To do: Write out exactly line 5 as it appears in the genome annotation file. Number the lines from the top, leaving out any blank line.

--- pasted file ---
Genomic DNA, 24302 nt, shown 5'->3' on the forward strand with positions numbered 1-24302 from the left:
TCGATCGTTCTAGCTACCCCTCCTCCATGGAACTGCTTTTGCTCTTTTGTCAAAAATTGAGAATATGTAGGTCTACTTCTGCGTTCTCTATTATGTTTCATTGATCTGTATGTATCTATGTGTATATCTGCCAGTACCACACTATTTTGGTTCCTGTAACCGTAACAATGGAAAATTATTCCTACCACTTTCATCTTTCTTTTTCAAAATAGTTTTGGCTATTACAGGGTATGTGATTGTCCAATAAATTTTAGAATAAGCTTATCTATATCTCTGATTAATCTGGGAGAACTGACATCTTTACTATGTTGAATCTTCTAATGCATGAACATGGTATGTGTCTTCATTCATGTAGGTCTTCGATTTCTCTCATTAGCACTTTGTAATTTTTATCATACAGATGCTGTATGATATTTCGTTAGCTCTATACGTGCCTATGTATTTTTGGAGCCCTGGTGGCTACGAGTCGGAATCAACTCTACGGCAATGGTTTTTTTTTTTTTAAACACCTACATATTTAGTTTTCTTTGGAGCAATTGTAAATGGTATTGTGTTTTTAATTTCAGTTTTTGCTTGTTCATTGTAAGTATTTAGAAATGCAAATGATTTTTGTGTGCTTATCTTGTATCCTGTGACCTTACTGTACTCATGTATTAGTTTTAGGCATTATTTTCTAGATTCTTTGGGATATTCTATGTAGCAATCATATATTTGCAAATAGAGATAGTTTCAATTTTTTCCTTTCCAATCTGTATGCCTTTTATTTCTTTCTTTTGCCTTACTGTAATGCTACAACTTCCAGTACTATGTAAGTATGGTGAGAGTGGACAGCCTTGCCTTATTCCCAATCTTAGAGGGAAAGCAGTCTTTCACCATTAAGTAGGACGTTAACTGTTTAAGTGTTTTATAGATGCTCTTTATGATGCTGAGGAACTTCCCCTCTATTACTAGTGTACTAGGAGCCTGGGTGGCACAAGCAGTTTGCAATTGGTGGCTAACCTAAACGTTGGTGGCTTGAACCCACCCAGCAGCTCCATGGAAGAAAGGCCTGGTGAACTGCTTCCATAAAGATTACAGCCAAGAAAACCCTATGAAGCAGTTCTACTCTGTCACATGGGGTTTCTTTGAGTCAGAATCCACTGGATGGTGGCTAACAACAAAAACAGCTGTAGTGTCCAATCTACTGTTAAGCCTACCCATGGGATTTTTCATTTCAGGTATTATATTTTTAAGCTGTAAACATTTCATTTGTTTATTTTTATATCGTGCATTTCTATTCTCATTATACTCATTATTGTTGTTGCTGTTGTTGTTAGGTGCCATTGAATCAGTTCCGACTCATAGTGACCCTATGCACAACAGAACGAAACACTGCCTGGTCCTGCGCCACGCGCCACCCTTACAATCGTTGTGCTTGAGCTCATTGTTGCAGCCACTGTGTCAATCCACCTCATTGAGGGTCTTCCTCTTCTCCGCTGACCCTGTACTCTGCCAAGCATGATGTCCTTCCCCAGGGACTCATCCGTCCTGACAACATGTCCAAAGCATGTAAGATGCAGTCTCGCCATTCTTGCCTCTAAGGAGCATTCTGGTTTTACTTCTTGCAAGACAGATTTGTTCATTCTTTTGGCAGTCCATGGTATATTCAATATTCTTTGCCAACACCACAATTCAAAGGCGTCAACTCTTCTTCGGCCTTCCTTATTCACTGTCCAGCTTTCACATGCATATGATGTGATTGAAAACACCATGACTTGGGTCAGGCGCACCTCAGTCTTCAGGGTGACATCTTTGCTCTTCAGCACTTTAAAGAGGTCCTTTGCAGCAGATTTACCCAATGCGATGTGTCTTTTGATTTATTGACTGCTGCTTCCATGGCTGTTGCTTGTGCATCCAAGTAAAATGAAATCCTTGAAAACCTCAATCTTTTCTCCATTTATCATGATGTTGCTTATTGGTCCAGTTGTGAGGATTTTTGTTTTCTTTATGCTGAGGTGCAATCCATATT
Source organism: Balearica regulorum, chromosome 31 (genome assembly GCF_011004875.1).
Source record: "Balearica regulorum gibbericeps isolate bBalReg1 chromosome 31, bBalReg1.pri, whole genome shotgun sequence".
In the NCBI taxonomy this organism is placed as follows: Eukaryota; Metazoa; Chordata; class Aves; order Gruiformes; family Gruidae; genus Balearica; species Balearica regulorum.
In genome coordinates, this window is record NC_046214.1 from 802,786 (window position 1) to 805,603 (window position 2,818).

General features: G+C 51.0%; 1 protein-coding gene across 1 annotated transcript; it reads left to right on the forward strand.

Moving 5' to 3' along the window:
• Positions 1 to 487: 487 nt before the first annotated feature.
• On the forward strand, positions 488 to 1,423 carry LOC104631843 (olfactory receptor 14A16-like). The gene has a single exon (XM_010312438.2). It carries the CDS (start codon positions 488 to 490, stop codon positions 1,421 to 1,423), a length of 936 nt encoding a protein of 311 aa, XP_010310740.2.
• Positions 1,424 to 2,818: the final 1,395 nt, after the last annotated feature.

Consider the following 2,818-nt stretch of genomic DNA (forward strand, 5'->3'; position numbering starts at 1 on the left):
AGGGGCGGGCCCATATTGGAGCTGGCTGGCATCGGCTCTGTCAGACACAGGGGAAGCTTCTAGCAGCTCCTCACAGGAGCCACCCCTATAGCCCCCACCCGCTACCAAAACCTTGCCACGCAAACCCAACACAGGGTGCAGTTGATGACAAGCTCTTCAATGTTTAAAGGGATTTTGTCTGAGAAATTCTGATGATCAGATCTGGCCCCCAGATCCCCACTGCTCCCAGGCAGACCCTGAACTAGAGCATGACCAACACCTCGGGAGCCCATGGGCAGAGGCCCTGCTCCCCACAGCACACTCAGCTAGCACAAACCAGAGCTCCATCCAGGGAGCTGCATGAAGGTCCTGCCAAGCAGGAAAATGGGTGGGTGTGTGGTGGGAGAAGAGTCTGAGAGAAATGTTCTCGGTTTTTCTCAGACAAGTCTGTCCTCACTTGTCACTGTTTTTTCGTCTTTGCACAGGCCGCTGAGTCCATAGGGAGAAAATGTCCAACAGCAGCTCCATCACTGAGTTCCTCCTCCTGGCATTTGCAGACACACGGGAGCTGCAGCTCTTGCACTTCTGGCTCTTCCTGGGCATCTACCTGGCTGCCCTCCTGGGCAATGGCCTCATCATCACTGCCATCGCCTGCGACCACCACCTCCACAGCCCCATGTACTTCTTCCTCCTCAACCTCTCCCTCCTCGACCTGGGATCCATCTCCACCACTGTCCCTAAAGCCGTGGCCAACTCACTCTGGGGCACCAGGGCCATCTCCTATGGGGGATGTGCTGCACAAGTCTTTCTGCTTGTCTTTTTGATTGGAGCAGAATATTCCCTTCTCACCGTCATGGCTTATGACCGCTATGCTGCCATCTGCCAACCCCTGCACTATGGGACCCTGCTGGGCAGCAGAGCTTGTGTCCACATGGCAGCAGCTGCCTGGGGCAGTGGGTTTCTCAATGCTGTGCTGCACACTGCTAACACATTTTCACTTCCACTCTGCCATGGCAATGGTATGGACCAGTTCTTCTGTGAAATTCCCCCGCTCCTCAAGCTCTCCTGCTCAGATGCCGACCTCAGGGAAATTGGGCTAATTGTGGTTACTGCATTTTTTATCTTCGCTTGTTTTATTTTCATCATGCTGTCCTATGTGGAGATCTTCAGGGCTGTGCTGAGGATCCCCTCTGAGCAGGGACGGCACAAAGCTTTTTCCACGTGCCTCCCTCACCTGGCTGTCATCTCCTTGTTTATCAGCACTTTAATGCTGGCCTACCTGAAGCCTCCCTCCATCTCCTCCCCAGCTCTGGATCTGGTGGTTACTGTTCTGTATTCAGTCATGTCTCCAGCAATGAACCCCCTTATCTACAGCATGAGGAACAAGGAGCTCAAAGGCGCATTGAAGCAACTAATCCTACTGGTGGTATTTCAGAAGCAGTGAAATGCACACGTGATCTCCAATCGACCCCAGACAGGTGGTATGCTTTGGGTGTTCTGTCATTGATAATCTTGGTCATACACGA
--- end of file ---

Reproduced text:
In the NCBI taxonomy this organism is placed as follows: Eukaryota; Metazoa; Chordata; class Aves; order Gruiformes; family Gruidae; genus Balearica; species Balearica regulorum.